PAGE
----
PACT WITH KOREA SCHOOL ASQ’s Design and Construction Division (DCD) and Korea University’s Global Engineering Leaders (KU-GEL) recently announced they have formed an alliance to jointly promote construction quality training and exchange programs for South Korean construction engineering managers from the infrastructure and commercial building sectors. With the pact, both sides agreed to develop construction quality training programs tailored to benefit design, engineering and construction managers from the South Korean construction industry, as well as exchange programs using the existing ASQ and ASQ-DCD professional conference venues to expose Korean professionals to the latest developments in quality-related practices in the United States.

STUDENT BRANCH OK’D ASQ has approved the formation of its first student branch in Europe. The student branch at the Aristotle University of Thessaloniki in Greece was approved earlier this year.

NEW QMJ EDITOR Tom Foster has been named editor of Quality Management Journal, a quarterly journal published by ASQ. Foster is chair of Brigham Young University’s marketing and global supply chain department. He succeeds Lawrence Fredendall, who served as the journal’s editor for three years.


STEM SURVEY

Parents Show Concern About Stem Teaching Careers

While 90% of parents said they would encourage their children to pursue a science, technology, engineering and math (STEM) career, 87% said they would be concerned if their student decided to pursue a career as a K-12 STEM teacher, according to a recent ASQ survey.

Six years ago, President Obama introduced a national campaign to recruit and prepare 100,000 new effective STEM teachers by 2021 to spur higher science and math achievement among American K-12 students.

While 90% of parents say they would steer their kids into a STEM career, only 9% would encourage their children to pursue STEM teaching as a career, according to the survey. The top three careers that parents said they would want their children to pursue are:

  1. Engineering—50%.
  2. Doctor—41%.
  3. Computer/IT analyst—27%.

Reasons that parents said they worry about their children eventually teaching STEM as a career include:

  • Their child may not make enough money as a teacher.
  • STEM teachers may not be compensated enough for their heavy workloads.
  • A STEM teaching career may not be worth the cost of a college degree.
  • STEM teaching positions may not offer a path for career advancement.

"While STEM careers like engineering and software development are getting more well-deserved attention in recent years, it’s STEM teachers who will equip our youth with the knowledge and skills to gather and evaluate evidence, make sense of information across a wide range of fields, and solve tough problems," said ASQ CEO William Troy.

The online survey was conducted earlier this year by the Harris Poll on behalf of ASQ. Nearly 650 parents of children under age 18 living in the household responded. For more details, visit http://tinyurl.com/asq-stem-survey.


Who’s Who in Q

NAME: Jd Marhevko.

RESIDENCE: Saline, MI.

EDUCATION: Master’s degree in science administration from Central Michigan University in Mount Pleasant.

CURRENT JOB: Vice president of quality, lean, and environmental health and safety at Accuride Corp. in Wixom, MI.

INTRODUCTION TO QUALITY: Marhevko’s first role in quality was as a quality technician at a high-volume plastics injection company where she managed statistical process control charts.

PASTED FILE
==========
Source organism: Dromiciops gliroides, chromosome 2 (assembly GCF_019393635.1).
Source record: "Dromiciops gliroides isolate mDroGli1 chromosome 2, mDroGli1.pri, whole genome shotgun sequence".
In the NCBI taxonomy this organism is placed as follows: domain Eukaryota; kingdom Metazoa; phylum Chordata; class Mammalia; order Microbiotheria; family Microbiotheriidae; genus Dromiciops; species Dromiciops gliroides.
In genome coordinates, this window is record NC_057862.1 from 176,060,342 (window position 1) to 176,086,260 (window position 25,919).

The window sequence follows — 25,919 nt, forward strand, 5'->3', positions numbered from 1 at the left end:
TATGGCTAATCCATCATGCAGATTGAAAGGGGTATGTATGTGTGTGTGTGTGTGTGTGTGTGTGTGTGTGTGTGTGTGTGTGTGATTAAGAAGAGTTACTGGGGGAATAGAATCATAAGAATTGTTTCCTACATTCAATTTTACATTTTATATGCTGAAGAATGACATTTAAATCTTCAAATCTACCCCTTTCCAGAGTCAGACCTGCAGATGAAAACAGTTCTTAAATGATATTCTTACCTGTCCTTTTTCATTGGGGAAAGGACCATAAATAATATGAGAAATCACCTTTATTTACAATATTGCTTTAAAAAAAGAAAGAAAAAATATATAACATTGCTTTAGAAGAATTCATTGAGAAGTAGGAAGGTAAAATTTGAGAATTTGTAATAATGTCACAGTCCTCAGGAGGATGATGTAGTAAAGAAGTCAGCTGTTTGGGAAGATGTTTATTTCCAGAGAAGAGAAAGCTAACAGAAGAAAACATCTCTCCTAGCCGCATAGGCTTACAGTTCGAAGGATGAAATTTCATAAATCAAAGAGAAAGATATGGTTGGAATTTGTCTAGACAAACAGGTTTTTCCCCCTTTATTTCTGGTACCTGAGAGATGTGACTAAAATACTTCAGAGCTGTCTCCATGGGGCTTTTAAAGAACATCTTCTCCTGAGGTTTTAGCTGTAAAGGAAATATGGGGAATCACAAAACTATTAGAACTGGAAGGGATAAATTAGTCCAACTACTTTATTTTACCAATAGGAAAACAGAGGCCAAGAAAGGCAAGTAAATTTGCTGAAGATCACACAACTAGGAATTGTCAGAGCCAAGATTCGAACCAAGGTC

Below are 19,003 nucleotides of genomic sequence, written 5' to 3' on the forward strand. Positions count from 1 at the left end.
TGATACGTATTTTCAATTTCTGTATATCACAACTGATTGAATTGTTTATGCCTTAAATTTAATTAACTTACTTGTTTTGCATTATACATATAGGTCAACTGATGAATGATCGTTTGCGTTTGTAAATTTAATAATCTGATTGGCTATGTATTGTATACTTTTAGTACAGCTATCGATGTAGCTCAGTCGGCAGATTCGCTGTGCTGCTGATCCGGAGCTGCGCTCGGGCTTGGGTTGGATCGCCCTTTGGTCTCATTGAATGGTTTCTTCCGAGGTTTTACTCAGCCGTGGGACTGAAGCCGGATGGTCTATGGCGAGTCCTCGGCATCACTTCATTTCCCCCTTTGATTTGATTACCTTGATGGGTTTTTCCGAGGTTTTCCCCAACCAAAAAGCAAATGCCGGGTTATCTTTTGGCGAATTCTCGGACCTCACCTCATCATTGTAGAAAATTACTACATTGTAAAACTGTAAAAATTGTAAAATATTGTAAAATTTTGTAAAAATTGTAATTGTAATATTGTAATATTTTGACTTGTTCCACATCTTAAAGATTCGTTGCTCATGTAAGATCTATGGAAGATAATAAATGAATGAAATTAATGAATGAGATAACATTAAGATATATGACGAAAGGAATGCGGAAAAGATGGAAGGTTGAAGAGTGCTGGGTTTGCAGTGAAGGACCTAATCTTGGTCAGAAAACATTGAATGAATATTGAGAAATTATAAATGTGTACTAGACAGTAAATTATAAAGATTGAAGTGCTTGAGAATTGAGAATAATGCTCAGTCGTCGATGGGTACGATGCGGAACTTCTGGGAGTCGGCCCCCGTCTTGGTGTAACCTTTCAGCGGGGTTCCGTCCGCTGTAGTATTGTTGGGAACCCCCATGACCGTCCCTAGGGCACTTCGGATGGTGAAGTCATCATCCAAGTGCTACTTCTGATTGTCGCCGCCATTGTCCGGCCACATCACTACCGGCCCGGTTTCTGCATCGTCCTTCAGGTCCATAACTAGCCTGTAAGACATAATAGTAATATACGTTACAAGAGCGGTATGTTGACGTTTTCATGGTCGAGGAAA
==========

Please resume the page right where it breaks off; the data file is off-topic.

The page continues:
PREVIOUS JOB: Before she landed her first engineeringrelated role, Marhevko worked in a group home with 12 mentally challenged adults. Each person’s needs and abilities were different. This shaped her approach to working with people. She’s also served as a director of operations, which helped her understand the entire process of running a business from the floor to the profit and loss statement.

ASQ ACTIVITIES: Member of six divisions. Involved in ASQ’s Quality Management Division (QMD) for about 28 years and served in several roles, including chair. Member leader in the ASQ Automotive Division. Participated as performance awards and recognition reviewer, conference moderator, conference paper reviewer, certification board member, certification workshop participant and ASQ-certified instructor. Member of the ASQ Ann Arbor, MI, Section.

OTHER ACTIVITIES/ACHIEVEMENTS: Part of leadership team at Accuride that has developed a North American best-in-class formula of quality and lean systems. In the past two years, Accuride has had three sites win the Association of Manufacturing Excellence (AME) Excellence Award for lean systems.

PUBLISHED WORKS: Co-authored and collaborated on the publication of three books and several articles. Books include Sample Size of One (CreateSpace Independent Publishing Platform, 2013)—the story of her family’s journey with a son who is autistic, Certified Manager of Quality/Organizational Excellence Handbook, fourth edition (ASQ Quality Press, 2013) and Principles of Quality Costs, fourth edition (ASQ Quality Press, 2012).

RECENT HONORS: Recipient of QMD’s Howard Jones Award and ASQ’s Dorian Shainin Medal—both in 2015. Also, last month received the STEP Ahead Award from the Manufacturing Institute of the National Association of Manufacturers, which recognizes the top 100 women in manufacturing across the nation. STEP stands for science, technology, engineering and production.

QUALITY QUOTE: Quality and lean management systems must be linked to a business’s finance and governance structure. It is not only about the “what” that comes out the back door. It is also about the “what, where, when and why” across each step of all of the business’s processes that is supported by the “who.” Plan first, then do.